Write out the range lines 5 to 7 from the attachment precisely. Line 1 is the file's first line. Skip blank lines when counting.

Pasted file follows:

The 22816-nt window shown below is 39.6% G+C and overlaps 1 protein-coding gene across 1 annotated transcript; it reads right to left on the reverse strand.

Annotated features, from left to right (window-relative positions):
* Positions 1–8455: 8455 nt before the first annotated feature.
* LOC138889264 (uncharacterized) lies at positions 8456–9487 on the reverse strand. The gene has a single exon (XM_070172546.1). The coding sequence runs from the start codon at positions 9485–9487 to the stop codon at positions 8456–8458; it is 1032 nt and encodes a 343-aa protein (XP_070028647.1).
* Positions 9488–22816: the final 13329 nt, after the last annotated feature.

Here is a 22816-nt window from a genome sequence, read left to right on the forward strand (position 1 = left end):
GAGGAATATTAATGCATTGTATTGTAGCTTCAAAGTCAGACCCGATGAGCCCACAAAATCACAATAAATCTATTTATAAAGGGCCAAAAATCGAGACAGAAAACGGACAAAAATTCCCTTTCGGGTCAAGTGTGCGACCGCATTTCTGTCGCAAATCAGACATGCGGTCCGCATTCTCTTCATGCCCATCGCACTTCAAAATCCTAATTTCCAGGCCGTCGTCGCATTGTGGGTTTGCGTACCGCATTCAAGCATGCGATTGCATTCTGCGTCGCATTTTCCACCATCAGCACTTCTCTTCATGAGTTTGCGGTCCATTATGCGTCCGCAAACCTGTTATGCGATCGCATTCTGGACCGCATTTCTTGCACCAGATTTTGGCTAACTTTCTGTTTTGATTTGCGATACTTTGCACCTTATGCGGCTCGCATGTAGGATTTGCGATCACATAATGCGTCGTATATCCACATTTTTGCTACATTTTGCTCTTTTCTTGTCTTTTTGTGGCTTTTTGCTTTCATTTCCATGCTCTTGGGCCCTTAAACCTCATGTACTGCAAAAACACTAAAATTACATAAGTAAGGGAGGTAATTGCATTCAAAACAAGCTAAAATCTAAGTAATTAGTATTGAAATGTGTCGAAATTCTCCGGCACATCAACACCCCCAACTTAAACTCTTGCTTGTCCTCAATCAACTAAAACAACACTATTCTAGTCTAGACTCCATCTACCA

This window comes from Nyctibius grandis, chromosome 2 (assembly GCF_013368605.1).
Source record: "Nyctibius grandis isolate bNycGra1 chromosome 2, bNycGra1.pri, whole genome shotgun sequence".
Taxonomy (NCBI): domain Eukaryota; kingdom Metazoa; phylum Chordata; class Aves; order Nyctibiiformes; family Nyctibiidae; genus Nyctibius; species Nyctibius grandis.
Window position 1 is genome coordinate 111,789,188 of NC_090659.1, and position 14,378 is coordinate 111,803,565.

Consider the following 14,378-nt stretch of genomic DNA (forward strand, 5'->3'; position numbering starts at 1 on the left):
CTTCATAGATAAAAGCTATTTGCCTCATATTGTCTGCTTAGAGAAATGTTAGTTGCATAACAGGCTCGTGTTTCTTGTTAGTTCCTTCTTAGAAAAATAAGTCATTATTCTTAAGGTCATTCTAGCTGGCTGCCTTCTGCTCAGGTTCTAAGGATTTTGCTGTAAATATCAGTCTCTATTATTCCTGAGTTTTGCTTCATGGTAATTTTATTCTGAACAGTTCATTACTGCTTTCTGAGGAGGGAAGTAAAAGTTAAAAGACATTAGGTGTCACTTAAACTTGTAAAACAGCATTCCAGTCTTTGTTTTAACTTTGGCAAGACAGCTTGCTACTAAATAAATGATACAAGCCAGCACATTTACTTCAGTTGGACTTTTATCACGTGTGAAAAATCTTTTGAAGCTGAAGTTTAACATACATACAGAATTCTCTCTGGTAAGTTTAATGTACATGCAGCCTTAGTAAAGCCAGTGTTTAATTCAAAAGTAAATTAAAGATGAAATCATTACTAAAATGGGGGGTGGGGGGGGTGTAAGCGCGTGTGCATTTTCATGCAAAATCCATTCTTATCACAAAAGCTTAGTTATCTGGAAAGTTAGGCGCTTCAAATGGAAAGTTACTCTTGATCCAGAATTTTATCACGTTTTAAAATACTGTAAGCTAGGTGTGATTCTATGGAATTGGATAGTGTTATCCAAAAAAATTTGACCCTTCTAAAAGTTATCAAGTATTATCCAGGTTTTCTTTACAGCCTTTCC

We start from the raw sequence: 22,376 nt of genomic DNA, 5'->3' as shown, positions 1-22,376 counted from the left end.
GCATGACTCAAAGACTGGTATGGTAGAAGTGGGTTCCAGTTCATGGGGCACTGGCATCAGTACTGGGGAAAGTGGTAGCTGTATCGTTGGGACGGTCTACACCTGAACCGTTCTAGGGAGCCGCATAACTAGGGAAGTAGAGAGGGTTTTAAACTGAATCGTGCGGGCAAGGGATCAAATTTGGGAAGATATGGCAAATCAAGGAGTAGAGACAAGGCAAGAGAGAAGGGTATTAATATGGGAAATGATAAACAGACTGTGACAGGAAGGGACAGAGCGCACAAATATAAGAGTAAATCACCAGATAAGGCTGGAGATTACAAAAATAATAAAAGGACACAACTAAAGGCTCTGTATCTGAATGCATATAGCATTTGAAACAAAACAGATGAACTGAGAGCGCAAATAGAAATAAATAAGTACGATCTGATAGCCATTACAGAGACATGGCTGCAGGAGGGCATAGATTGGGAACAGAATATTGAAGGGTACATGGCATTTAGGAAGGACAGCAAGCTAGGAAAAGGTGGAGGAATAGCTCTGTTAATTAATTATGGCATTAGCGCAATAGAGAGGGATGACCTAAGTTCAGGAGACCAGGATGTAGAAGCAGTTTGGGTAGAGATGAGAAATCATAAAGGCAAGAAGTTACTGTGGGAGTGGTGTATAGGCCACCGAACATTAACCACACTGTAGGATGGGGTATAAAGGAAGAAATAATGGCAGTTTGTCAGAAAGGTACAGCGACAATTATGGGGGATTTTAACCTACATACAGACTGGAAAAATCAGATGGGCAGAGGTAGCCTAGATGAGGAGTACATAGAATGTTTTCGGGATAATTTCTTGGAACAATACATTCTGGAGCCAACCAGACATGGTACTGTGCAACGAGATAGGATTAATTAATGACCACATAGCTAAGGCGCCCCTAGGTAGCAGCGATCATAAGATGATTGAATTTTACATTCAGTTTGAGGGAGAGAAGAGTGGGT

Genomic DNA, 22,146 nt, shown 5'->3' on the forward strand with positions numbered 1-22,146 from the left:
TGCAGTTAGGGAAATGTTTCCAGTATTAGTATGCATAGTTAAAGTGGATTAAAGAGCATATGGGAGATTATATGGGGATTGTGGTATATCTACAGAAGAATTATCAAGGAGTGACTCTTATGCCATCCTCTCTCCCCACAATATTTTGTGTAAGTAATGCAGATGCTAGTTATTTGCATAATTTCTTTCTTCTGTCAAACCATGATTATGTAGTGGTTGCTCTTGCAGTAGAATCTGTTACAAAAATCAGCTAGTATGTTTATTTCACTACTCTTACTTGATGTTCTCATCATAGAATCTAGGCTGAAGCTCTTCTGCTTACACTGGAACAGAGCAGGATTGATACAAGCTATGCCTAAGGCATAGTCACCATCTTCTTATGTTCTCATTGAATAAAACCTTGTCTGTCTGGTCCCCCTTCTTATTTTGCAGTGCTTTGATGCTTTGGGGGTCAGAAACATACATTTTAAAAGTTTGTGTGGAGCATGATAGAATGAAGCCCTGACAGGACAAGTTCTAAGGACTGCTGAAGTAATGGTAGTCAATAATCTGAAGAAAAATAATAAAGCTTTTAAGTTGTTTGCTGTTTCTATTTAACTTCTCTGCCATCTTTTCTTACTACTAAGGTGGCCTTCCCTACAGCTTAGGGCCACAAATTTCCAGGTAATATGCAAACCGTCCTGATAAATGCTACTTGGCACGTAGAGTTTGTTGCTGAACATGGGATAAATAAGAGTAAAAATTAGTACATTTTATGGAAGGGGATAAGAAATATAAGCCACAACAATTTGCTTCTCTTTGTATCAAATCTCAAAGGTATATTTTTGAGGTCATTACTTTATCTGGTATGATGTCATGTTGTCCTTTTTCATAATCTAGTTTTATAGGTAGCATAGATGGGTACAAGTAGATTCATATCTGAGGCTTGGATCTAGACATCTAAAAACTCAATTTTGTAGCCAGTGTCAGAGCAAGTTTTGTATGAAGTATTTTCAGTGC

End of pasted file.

* Positions 9488–22816: the final 13329 nt, after the last annotated feature.

Here is a 22816-nt window from a genome sequence, read left to right on the forward strand (position 1 = left end):
GAGGAATATTAATGCATTGTATTGTAGCTTCAAAGTCAGACCCGATGAGCCCACAAAATCACAATAAATCTATTTATAAAGGGCCAAAAATCGAGACAGAAAACGGACAAAAATTCCCTTTCGGGTCAAGTGTGCGACCGCATTTCTGTCGCAAATCAGACATGCGGTCCGCATTCTCTTCATGCCCATCGCACTTCAAAATCCTAATTTCCAGGCCGTCGTCGCATTGTGGGTTTGCGTACCGCATTCAAGCATGCGATTGCATTCTGCGTCGCATTTTCCACCATCAGCACTTCTCTTCATGAGTTTGCGGTCCATTATGCGTCCGCAAACCTGTTATGCGATCGCATTCTGGACCGCATTTCTTGCACCAGATTTTGGCTAACTTTCTGTTTTGATTTGCGATACTTTGCACCTTATGCGGCTCGCATGTAGGATTTGCGATCACATAATGCGTCGTATATCCACATTTTTGCTACATTTTGCTCTTTTCTTGTCTTTTTGTGGCTTTTTGCTTTCATTTCCATGCTCTTGGGCCCTTAAACCTCATGTACTGCAAAAACACTAAAATTACATAAGTAAGGGAGGTAATTGCATTCAAAACAAGCTAAAATCTAAGTAATTAGTATTGAAATGTGTCGAAATTCTCCGGCACATCAACACCCCCAACTTAAACTCTTGCTTGTCCTCAATCAACTAAAACAACACTATTCTAGTCTAGACTCCATCTACCA